Last Thursday – the end of the previous fiscal year – Congress staved off an impending government shutdown by passing a temporary stopgap measure to keep the government funded at current levels through December 3rd. In the interim, lawmakers will continue to negotiate various appropriations bills containing the President’s budget requests that failed to pass before last week’s government funding deadline.
Congress now turns its attention to the federal debt limit, which must either be raised or suspended to prevent the government from defaulting on its debts before the Treasury Department runs out of money on October 18th. To learn more about the debt ceiling’s history and purpose, please read Perry Adair’s comments during his recent interview with CNET.
President Biden and Senate Minority Leader Mitch McConnell (R-KY) are accusing one another of dragging the nation closer to default. Leader McConnell refuses to extend the debt limit in a bipartisan manner, even though Republicans joined Democrats three times during the Trump Administration to suspend the limit.
Now, Democrats are searching for an alternative path. One such option is to use budget reconciliation to extend the debt limit, which would take about two weeks. However, President Biden has been adamant in opposing this cumbersome process, preferring instead that the Senate hold a simple floor vote on the matter. Under that plan, 10 Republicans would need to vote with Democrats to end an inevitable filibuster, thereby allowing all 50 Democrats and Vice President Kamala Harris to vote to suspend the limit.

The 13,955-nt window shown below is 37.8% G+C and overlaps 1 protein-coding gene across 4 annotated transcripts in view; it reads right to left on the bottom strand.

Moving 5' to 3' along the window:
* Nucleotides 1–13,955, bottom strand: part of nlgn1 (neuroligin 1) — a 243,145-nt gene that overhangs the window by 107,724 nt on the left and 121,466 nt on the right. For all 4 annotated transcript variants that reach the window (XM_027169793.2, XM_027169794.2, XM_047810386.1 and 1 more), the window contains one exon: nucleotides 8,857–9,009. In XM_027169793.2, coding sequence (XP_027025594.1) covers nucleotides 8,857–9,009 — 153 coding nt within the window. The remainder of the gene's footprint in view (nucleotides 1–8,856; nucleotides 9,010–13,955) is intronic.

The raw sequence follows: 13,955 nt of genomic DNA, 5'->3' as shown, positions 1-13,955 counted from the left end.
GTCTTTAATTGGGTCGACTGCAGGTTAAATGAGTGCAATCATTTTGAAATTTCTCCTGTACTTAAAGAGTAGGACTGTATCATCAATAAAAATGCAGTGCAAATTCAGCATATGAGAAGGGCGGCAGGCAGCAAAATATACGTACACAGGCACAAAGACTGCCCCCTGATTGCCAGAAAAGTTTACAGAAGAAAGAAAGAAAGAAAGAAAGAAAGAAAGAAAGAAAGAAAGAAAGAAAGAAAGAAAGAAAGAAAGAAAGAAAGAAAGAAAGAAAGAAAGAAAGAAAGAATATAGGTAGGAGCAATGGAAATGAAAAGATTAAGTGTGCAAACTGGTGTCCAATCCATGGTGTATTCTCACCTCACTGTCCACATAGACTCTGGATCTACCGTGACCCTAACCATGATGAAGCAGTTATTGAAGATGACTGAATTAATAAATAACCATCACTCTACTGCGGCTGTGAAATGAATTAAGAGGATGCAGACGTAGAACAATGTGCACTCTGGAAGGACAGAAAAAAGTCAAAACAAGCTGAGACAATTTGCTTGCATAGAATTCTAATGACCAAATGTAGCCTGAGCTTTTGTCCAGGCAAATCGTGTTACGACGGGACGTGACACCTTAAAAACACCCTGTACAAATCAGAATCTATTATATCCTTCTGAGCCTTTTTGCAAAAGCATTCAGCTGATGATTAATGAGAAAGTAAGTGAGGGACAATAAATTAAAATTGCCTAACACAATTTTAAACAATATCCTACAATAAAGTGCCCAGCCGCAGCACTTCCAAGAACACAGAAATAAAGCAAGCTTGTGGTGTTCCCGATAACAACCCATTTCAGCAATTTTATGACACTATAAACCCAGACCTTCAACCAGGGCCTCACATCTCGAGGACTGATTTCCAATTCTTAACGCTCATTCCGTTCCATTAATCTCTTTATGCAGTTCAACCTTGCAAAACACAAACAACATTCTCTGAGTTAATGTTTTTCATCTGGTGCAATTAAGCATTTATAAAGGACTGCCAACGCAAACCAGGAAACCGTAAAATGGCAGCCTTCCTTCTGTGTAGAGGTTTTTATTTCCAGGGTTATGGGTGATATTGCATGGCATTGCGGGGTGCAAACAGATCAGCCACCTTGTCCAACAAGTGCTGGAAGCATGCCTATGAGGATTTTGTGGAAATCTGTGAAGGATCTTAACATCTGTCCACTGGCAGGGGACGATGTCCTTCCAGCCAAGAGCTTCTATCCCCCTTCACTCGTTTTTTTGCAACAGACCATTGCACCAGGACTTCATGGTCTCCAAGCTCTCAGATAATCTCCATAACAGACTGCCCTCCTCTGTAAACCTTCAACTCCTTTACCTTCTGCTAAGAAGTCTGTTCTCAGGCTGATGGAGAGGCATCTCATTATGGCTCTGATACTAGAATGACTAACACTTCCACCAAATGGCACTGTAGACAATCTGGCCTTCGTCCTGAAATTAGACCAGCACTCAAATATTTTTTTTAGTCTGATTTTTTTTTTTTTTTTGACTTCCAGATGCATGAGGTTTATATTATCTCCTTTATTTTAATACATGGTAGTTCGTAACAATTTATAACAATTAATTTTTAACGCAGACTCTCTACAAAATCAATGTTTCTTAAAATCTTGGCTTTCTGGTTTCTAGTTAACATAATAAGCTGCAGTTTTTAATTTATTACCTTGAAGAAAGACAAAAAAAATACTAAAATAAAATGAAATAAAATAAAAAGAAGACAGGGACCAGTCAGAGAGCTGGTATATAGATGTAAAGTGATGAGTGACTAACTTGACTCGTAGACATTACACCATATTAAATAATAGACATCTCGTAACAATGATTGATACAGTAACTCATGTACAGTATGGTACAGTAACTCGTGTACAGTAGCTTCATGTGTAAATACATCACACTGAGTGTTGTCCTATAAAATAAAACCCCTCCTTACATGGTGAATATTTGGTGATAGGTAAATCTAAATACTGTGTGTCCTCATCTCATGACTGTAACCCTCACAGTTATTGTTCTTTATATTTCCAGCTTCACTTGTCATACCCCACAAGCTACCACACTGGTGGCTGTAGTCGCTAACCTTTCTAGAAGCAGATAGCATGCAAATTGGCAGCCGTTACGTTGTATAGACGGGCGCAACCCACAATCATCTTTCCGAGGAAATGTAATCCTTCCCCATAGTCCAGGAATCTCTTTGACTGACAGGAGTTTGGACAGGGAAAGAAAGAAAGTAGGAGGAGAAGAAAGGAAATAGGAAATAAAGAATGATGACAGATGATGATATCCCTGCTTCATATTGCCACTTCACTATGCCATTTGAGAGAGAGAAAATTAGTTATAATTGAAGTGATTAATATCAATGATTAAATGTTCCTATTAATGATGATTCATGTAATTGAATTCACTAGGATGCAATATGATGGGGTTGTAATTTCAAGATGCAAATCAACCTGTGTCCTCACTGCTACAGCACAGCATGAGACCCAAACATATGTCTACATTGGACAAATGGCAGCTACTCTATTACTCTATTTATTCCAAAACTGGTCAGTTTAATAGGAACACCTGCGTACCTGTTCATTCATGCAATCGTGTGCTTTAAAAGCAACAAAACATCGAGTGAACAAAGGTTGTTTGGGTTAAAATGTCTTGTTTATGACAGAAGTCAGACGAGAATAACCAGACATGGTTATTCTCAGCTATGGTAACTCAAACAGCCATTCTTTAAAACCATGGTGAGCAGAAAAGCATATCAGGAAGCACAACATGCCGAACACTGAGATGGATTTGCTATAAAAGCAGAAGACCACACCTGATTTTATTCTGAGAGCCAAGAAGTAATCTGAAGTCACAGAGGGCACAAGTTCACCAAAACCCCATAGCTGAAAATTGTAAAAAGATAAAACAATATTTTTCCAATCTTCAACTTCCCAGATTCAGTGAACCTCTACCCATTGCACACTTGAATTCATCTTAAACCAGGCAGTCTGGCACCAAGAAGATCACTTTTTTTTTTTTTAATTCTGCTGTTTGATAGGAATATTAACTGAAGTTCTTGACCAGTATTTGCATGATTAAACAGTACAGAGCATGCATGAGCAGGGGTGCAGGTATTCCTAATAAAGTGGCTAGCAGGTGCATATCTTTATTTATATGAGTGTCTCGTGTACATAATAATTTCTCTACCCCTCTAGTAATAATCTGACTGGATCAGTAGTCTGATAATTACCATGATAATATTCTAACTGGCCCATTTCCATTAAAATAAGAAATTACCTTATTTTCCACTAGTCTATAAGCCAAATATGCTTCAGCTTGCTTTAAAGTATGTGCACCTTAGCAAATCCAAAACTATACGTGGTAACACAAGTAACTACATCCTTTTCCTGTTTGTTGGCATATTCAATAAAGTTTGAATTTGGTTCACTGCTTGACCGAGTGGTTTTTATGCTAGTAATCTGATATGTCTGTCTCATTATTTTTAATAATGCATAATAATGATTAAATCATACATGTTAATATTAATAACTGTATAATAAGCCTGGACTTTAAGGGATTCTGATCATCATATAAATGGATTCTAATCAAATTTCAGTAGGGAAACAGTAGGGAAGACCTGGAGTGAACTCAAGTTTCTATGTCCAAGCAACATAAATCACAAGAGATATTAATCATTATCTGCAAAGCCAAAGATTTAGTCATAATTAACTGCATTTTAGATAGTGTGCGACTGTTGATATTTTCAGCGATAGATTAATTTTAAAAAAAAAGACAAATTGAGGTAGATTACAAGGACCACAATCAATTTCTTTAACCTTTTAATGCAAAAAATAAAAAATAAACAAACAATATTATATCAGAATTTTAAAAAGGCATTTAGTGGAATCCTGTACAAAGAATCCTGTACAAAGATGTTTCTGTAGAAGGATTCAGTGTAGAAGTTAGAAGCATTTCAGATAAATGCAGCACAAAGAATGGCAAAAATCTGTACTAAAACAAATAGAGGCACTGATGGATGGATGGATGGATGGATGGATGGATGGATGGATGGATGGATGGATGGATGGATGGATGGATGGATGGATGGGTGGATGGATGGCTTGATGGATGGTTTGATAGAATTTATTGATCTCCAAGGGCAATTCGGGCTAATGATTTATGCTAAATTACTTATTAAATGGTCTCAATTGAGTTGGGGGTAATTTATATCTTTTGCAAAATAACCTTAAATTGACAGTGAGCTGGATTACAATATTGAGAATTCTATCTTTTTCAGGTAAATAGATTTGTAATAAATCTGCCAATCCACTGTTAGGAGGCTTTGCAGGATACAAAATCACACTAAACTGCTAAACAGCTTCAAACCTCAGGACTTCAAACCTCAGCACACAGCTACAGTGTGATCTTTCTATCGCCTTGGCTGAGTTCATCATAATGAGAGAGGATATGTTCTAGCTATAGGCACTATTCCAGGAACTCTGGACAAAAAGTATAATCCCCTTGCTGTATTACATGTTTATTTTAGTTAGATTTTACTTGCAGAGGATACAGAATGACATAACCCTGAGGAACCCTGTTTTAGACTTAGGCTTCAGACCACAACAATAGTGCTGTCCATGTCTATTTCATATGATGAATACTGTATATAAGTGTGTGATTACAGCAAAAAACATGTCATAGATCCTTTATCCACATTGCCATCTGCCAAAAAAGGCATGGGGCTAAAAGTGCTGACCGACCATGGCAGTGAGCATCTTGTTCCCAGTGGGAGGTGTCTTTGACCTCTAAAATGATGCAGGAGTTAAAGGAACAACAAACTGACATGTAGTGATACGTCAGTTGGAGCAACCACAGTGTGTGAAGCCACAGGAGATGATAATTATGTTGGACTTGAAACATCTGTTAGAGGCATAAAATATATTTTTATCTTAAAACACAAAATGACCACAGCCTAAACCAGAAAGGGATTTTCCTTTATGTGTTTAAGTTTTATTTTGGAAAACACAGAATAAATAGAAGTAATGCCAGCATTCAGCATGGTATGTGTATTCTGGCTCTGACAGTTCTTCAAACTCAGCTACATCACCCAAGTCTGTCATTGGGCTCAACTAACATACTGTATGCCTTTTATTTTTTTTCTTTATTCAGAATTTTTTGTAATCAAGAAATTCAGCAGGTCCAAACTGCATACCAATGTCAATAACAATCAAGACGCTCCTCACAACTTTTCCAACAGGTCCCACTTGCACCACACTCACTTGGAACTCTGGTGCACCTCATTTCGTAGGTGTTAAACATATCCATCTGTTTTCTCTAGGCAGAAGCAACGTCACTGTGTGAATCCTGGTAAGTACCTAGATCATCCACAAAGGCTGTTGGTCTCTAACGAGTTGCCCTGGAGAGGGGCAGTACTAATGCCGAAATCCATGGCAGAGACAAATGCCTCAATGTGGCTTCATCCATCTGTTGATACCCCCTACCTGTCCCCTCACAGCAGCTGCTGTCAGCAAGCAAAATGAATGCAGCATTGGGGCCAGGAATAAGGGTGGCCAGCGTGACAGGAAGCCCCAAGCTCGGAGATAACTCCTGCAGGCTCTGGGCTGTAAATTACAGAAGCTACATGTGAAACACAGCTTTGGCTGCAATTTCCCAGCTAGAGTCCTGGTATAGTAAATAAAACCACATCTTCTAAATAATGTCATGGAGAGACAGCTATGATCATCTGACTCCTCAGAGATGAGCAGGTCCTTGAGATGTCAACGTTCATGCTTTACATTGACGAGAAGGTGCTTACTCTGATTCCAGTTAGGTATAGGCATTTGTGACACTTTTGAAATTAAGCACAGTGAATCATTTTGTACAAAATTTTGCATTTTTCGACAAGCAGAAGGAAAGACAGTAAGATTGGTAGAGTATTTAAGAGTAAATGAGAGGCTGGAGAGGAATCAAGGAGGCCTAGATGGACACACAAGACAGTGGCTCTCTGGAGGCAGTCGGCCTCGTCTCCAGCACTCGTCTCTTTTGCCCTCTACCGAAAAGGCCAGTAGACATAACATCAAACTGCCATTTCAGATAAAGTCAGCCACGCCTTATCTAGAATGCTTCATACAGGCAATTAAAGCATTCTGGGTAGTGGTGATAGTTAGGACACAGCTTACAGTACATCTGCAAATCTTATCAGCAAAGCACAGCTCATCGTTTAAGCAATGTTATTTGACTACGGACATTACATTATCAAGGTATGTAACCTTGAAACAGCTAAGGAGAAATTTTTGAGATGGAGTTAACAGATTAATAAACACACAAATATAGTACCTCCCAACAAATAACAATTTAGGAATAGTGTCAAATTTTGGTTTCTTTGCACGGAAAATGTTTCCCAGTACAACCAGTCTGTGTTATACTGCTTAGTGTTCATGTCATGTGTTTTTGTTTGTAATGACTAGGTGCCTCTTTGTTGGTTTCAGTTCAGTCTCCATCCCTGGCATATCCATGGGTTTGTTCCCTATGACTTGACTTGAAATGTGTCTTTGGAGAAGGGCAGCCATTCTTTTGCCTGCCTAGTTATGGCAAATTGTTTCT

Separately, Congress has not yet passed the Senate-backed Bipartisan Infrastructure Plan and the $3.5 trillion tax-and-spend, social safety-net budget reconciliation plan. Speaker Nancy Pelosi missed the self-imposed September 27th deadline to pass the bipartisan deal after competing Moderate and Progressive factions couldn’t agree over whether to pass it before the Senate first passes the reconciliation plan.
Those intra-party fractures were heightened when moderate Senators Joe Manchin (D-WV) and Kyrsten Sinema (D-AZ) demanded that the $3.5 trillion reconciliation bill be cut by over half its amount. President Biden travelled to the Hill last week in hopes of easing the divide, but to no avail. Instead, lawmakers passed a 30-day extension of surface transportation funding in the hopes that a broader agreement can later be reached.
HAPPENING ON THE HILL
The House and Senate will conduct numerous hearings this week. One that will attract several headlines is the House Oversight and Reform Committee’s hearing on Arizona’s controversial election audit, which recently re-affirmed President Biden’s 2020 victory by an even larger margin than previously counted. Others include:
- The Banking, Housing, and Urban Affairs Committee, which will consider the broad effects of the Taliban’s takeover in Afghanistan;
- The Commerce, Science, and Transportation Committee’s Consumer Protection, Production Safety, and Date Security Subcommittee, which will hear testimony from the Facebook Whistleblower, Frances Haugen; and
- The Judiciary Committee, which will discuss renewing the Violence Against Women Act and will continue considering voting rights legislation.
Becker’s Federal Lobbying Team will continue to monitor these developments as they evolve and will share with you as soon as information becomes available.